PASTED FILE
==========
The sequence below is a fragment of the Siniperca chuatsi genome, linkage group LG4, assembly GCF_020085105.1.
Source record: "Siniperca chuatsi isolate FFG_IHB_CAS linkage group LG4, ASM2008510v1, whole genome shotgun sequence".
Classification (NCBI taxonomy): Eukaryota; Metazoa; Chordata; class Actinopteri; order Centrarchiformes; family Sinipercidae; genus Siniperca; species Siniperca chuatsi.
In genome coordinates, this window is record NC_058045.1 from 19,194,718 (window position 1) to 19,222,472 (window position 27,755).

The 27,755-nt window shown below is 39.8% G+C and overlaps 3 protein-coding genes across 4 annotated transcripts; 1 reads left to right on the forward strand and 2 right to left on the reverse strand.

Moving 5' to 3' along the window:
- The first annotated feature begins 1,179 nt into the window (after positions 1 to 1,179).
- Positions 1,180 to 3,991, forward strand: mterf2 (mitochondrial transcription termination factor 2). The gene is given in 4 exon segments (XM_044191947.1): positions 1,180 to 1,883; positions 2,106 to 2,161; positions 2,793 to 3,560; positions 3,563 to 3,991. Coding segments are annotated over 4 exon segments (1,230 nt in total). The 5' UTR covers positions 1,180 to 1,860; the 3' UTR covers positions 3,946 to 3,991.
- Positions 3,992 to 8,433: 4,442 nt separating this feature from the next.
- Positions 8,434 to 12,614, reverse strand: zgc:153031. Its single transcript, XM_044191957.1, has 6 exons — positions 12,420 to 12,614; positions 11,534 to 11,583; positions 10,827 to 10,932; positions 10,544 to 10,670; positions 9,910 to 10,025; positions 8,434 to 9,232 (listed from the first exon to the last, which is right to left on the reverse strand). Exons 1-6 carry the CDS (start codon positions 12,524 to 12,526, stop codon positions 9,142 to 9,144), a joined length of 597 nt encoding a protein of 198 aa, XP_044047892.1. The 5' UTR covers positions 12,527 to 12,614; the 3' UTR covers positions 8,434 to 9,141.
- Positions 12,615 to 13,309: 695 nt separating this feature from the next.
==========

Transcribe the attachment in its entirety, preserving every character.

The sequence below is a fragment of the Siniperca chuatsi genome, linkage group LG4, assembly GCF_020085105.1.
Source record: "Siniperca chuatsi isolate FFG_IHB_CAS linkage group LG4, ASM2008510v1, whole genome shotgun sequence".
Classification (NCBI taxonomy): Eukaryota; Metazoa; Chordata; class Actinopteri; order Centrarchiformes; family Sinipercidae; genus Siniperca; species Siniperca chuatsi.
In genome coordinates, this window is record NC_058045.1 from 19,194,718 (window position 1) to 19,222,472 (window position 27,755).

The 27,755-nt window shown below is 39.8% G+C and overlaps 3 protein-coding genes across 4 annotated transcripts; 1 reads left to right on the forward strand and 2 right to left on the reverse strand.

Moving 5' to 3' along the window:
- The first annotated feature begins 1,179 nt into the window (after positions 1 to 1,179).
- Positions 1,180 to 3,991, forward strand: mterf2 (mitochondrial transcription termination factor 2). The gene is given in 4 exon segments (XM_044191947.1): positions 1,180 to 1,883; positions 2,106 to 2,161; positions 2,793 to 3,560; positions 3,563 to 3,991. Coding segments are annotated over 4 exon segments (1,230 nt in total). The 5' UTR covers positions 1,180 to 1,860; the 3' UTR covers positions 3,946 to 3,991.
- Positions 3,992 to 8,433: 4,442 nt separating this feature from the next.
- Positions 8,434 to 12,614, reverse strand: zgc:153031. Its single transcript, XM_044191957.1, has 6 exons — positions 12,420 to 12,614; positions 11,534 to 11,583; positions 10,827 to 10,932; positions 10,544 to 10,670; positions 9,910 to 10,025; positions 8,434 to 9,232 (listed from the first exon to the last, which is right to left on the reverse strand). Exons 1-6 carry the CDS (start codon positions 12,524 to 12,526, stop codon positions 9,142 to 9,144), a joined length of 597 nt encoding a protein of 198 aa, XP_044047892.1. The 5' UTR covers positions 12,527 to 12,614; the 3' UTR covers positions 8,434 to 9,141.
- Positions 12,615 to 13,309: 695 nt separating this feature from the next.